My interim report for the Independent Review of Legal Services Regulation in England & Wales is published today (available here). This post is extracted from it.
While the reforms of the Legal Services Act 2007 have been mainly beneficial overall, that legislation might best be characterised as an incomplete step towards restructuring legal services regulation.
For reasons that are understandable, it did not fully follow through on some key elements of the regulatory structure. These include: review and reform of the reserved legal activities (those few activities that must be provided by lawyers); the known regulatory gap (as a consequence of which the non-reserved activities of lawyers are regulated, but those of non-lawyers can legally be provided but cannot be regulated – to the potential detriment of consumers); and the separation of regulation from professional representative interests.
This lack of follow-through has led to increasing challenges to the integrity of the regulatory framework as the legal sector has evolved and developed since 2007.
The announcements are out, and the work has started! I’m honoured to be leading a fundamental review of the current regulatory framework for legal services in England & Wales through the Centre for Ethics & Law in the Faculty of Laws at University College London. Full details are available here.
The independent review is intended to explore the longer-term and related issues raised by the Competition and Markets Authority (CMA) market study in 2016, which concluded that the legal services sector is not working well for individual consumers and small businesses, and thatthe current regulatory framework is unsustainable in the long run. It called for a review of that framework to make it more flexible as well as targeted at areas of highest risk where regulation is most needed.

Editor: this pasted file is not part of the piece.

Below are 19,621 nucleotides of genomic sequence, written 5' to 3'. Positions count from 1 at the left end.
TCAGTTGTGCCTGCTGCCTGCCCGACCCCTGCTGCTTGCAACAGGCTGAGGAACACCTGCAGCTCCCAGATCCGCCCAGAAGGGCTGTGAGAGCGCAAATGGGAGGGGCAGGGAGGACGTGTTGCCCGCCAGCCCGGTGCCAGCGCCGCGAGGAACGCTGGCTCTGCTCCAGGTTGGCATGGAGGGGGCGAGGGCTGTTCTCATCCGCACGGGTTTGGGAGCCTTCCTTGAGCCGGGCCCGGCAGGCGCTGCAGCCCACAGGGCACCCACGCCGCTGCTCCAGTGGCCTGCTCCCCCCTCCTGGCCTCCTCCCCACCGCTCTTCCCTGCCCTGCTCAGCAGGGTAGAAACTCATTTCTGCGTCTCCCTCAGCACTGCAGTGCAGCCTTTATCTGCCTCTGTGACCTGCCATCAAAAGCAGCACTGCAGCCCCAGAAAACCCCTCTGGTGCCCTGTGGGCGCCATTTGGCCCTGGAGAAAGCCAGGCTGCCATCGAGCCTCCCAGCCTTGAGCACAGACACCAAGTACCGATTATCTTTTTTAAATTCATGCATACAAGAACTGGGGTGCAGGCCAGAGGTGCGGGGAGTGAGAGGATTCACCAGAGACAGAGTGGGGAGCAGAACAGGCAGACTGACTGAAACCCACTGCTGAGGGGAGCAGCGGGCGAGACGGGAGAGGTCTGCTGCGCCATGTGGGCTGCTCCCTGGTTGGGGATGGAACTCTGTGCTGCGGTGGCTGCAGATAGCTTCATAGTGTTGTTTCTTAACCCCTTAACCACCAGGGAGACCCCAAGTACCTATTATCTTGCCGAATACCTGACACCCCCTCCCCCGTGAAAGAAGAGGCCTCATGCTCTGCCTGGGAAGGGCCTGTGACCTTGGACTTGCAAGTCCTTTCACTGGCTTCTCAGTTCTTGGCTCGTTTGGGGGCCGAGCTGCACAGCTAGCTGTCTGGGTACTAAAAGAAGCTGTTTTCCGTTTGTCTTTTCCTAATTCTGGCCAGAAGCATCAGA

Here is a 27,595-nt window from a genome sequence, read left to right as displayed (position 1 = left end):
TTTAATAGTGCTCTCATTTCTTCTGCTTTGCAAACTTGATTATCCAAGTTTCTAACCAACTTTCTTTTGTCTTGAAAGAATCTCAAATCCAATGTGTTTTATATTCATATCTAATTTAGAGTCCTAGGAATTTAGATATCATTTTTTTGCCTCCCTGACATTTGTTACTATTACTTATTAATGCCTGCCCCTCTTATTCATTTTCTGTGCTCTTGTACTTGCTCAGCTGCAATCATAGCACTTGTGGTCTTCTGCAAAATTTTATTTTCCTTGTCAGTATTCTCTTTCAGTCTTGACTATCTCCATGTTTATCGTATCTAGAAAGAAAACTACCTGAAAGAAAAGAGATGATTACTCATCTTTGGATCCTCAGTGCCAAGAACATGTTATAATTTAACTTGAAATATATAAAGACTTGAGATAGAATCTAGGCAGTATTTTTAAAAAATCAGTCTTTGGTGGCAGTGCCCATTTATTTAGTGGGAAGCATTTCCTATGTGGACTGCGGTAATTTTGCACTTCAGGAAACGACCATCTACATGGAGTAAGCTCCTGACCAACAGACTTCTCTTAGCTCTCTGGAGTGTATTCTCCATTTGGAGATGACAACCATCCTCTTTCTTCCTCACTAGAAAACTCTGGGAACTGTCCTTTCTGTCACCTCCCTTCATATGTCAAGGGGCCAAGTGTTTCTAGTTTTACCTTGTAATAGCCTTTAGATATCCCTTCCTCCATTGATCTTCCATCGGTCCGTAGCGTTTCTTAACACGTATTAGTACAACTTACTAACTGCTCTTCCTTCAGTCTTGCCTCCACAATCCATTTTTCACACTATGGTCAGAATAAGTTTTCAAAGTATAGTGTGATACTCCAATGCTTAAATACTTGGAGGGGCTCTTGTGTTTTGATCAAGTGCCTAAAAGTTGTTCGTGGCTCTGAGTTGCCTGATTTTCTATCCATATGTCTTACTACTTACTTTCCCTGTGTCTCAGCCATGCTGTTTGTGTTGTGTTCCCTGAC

The time for the review is right. In the light of Brexit, ‘taking back control’ presumes full confidence in our domestic rule of law and legal institutions, as well as maintaining our performance and competitive position in the global economy. The provision of effective and properly regulated legal services is critical to maintaining the rule of law, and the effective and efficient administration of justice. It is also necessary for sustaining the UK’s position and reputation as a world-leading jurisdiction for the governing law of international transactions and for the resolution of disputes (though this already appears to be under some pressure as a result of Brexit).
This is a conference* about ‘trust in the market’ and building confidence within the sphere of legal services regulation. I shall therefore open with the observation (or reminder) that regulation is a public intervention in otherwise private transactions and free markets. It must therefore stem from a political judgement that we should not have complete trust and confidence, and must instead rely on the intervention in the market. issue of how confidence in regulation develops and is then sustained is a fascinating one. It begs preliminary questions of what we mean by ‘confidence’, and from whose standpoint we are assessing it.